outsource issue 31 - (Page 98)
FROM EAST TO west
Will 2013 be the year when global delivery gains ground in Continental Europe?
NelsonHall’s Rachael Stormonth reports on the growing number of Indian-oriented
service providers looking to the west for their onshore and nearshore capabilities...
ndian-oriented service providers
are looking with great interest at
Continental Europe – and this
interest extends to acquiring to grow
their presence in the region. This
was one of the key takeaways from our
many discussions with vendors during the
NASSCOM Indian Leadership Forum in
Mumbai in February.
Increased interest by
firms in Continental
Europe in near/offshoring
for IT outsourcing
While discretionary IT spending has
not really recovered since 2008, there is
palpably an increased interest by firms
in Continental Europe in migrating more
outsourced activity (both current and new)
to lower-cost locations. Unsurprisingly,
in non-English-speaking countries this
means to nearshore locations where the
activity is voice-based (e.g. service desk),
extending to offshore, where feasible,
for non-voice activities. This stronger
appetite for global delivery is evident for
both IT infrastructure management and
In this respect, there is a clear maturing
in the IT services market in Continental
Europe, not just in the Nordics, but also in
the key markets of Germany and France.
Two obvious factors driving the increased
appetite for global delivery in Continental
A desire for lower-priced services in the
more traditional areas of IT services.
A perceived lack of available local IT
talent: particularly evident in Germany.
What does this mean for
In response to pricing pressure in the
more traditional areas in IT infrastructure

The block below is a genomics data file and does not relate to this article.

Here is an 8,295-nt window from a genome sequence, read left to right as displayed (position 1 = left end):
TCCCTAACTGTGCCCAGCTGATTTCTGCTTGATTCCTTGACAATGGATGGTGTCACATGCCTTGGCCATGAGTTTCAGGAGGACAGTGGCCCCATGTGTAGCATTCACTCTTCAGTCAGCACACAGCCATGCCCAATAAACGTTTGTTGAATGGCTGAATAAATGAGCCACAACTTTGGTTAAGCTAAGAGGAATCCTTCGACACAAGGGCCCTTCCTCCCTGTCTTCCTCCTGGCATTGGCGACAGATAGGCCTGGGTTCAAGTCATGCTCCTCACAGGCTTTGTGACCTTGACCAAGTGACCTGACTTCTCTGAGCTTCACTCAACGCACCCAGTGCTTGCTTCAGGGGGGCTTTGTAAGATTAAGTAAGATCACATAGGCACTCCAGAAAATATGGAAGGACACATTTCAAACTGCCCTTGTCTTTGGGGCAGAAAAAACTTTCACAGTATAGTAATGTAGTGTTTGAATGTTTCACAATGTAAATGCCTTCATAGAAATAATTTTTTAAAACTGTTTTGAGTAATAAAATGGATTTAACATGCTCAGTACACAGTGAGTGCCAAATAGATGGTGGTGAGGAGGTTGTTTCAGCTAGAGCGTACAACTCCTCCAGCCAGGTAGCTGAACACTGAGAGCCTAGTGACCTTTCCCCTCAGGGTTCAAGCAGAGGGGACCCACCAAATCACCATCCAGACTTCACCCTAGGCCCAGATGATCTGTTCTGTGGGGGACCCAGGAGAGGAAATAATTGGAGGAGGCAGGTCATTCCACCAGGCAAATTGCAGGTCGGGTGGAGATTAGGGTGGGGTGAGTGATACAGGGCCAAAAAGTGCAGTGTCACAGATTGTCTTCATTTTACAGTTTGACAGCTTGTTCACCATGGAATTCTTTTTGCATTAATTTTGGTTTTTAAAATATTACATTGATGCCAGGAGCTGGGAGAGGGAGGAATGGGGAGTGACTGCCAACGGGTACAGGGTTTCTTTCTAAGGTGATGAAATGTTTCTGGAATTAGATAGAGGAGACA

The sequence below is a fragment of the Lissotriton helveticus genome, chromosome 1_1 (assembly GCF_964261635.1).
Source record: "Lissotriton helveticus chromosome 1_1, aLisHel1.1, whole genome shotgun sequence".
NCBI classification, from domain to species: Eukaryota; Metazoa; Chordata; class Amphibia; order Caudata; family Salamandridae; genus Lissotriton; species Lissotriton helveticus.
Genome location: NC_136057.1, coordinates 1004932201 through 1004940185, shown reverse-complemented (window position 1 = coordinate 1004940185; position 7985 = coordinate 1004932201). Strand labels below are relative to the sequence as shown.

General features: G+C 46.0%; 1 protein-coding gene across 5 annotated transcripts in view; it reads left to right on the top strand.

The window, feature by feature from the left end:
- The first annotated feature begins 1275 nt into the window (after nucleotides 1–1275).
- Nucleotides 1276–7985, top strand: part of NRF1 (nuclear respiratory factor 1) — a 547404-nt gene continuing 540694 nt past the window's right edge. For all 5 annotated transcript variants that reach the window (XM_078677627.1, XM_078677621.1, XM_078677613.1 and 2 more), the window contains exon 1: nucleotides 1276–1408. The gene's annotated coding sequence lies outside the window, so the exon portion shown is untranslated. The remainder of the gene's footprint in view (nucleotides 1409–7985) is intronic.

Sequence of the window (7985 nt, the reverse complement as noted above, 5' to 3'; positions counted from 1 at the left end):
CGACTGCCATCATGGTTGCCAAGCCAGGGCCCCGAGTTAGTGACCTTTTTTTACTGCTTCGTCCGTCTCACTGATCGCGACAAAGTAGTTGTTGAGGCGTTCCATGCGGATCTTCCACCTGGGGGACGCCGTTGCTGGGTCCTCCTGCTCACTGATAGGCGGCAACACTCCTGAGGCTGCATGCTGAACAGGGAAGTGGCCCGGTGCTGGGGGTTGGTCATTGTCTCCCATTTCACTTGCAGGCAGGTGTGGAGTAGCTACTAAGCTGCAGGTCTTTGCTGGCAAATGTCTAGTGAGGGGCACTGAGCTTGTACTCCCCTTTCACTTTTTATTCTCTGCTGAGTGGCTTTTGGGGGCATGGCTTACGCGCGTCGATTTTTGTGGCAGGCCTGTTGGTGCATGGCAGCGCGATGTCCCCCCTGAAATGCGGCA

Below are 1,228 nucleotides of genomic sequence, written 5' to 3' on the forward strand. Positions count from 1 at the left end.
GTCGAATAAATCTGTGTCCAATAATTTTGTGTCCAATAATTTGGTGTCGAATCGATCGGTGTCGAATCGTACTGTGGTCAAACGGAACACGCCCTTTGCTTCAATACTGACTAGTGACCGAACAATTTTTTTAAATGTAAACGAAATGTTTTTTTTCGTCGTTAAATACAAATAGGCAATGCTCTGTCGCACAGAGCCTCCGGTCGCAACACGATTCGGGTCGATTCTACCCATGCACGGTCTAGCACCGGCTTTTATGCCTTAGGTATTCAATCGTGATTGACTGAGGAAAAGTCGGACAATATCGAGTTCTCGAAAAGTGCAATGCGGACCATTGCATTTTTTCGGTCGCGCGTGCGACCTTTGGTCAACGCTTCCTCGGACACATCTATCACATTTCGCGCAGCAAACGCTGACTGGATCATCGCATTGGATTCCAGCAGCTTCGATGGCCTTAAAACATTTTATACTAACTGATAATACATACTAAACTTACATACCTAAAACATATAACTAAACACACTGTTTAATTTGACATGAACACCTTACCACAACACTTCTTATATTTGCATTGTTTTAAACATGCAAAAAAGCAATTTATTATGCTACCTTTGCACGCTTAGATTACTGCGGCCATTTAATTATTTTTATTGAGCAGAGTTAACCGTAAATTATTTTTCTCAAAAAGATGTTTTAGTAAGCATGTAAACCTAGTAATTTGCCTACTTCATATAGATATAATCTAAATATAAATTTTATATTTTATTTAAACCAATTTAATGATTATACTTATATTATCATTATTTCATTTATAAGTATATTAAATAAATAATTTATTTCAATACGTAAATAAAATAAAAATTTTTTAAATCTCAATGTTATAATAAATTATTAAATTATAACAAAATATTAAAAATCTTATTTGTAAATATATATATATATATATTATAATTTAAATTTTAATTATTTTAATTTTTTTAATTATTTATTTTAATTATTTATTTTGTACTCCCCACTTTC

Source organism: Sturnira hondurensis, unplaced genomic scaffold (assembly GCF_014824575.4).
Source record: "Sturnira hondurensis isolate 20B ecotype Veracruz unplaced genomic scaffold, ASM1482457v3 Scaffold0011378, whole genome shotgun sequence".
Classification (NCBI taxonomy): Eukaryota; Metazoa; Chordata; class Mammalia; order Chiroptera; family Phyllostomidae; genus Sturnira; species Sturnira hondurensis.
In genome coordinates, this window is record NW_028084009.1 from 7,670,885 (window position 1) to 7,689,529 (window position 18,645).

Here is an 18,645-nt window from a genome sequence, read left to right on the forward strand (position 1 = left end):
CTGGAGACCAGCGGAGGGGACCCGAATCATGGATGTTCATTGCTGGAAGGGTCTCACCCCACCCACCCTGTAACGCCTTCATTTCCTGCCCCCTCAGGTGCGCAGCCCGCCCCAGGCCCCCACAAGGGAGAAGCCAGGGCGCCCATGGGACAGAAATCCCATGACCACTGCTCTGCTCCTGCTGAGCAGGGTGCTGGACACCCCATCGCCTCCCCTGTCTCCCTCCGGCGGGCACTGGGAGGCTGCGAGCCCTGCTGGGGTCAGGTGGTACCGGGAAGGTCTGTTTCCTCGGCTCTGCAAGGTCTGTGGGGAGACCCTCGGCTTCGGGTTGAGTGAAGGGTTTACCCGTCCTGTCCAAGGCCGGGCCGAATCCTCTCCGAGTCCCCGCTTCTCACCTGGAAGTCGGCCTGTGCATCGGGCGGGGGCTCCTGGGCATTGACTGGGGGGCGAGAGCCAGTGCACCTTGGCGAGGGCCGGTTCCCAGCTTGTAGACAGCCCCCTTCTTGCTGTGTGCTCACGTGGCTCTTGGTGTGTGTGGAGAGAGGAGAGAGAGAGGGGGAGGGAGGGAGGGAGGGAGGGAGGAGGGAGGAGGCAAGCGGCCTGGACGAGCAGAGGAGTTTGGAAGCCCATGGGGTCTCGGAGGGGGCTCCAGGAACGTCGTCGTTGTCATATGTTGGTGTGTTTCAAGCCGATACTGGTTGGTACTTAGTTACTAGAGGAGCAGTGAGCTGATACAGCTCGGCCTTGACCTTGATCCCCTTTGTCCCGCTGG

management and applications
outsourcing, the major offshore-centric
providers continue to work on improving
staff utilisation and productivity, doing
more work under fixed-price agreements
❛Larger firms such
as TCS, Infosys and
manager roles in
their major target
in order to sustain their operating margin.
But this can take them only so far. And
for a vendor such as TCS that is already
working at 81.7 per cent utilisation, there is
only so much this lever can be pulled.
The larger Indian-oriented service
providers (and indeed the global and
major European SIs) continue their drive
to reduce the cost of service in these
traditional service lines. The extent of
industrialisation, standardisation and
automation in offshore delivery “factories”
and the reuse of IP are becoming key
attributes that distinguish between those
vendors who can achieve and maintain
healthy operating margins in traditional IT
services such as applications development
and applications maintenance, and those
who will suffer from reducing margins.
In response to the demand for more
global delivery, NelsonHall has seen an
increased recognition by Indian-oriented
service providers that they need to
increase both their local onshore presence
in the key IT services markets in EMEA
and also their related nearshore delivery
capabilities. Larger firms such as TCS,
Infosys and HCL Technologies appointed
locals to country manager roles in their
major target countries some time ago, and
they have also been opening some level
of nearshore capability in Eastern Europe.
But in most onshore projects and also at
the front-end of outsourcing deals, a lot
of the work is still being done by Indian
nationals who have been flown over. And
this can pose language difficulties: Indian
graduate education has its strengths, but
teaching engineers to speak German (or
French, or Danish) is not one of them.
The actual onshore delivery capabilities
is still typically in the tens, rather than the
hundreds, let alone the thousands.
As various IT markets in Continental
Europe open up to near/offshoring,
so too does the attention of Indian-oriented
service providers to acquiring in the
region. Of course, setting up a nearshore
delivery capability is a classic chicken-
Rachael Stormonth is Senior Vice President, NelsonHall. She can be contacted at
email@example.com or on Twitter at @rstormonth
nelson hall APP.indd 98
Table of Contents for the Digital Edition of outsource issue 31
Keys to Driving Supply Chain Outsourcing Success
Biography of a Carve-Out
Culture and Values
Redefining the Law Firm Delivery Model
Sharing the Glory
Breaking the Outsourcing Conundrum
Back from the Summit
Losing the Race Before You Put On Your Trainers
Innovate to Accelerate
Making an Impact
Home or Away?
Dead and Buried?
So What Now?
The Legal View
The Deal Doctor
The Last Word
outsource issue 31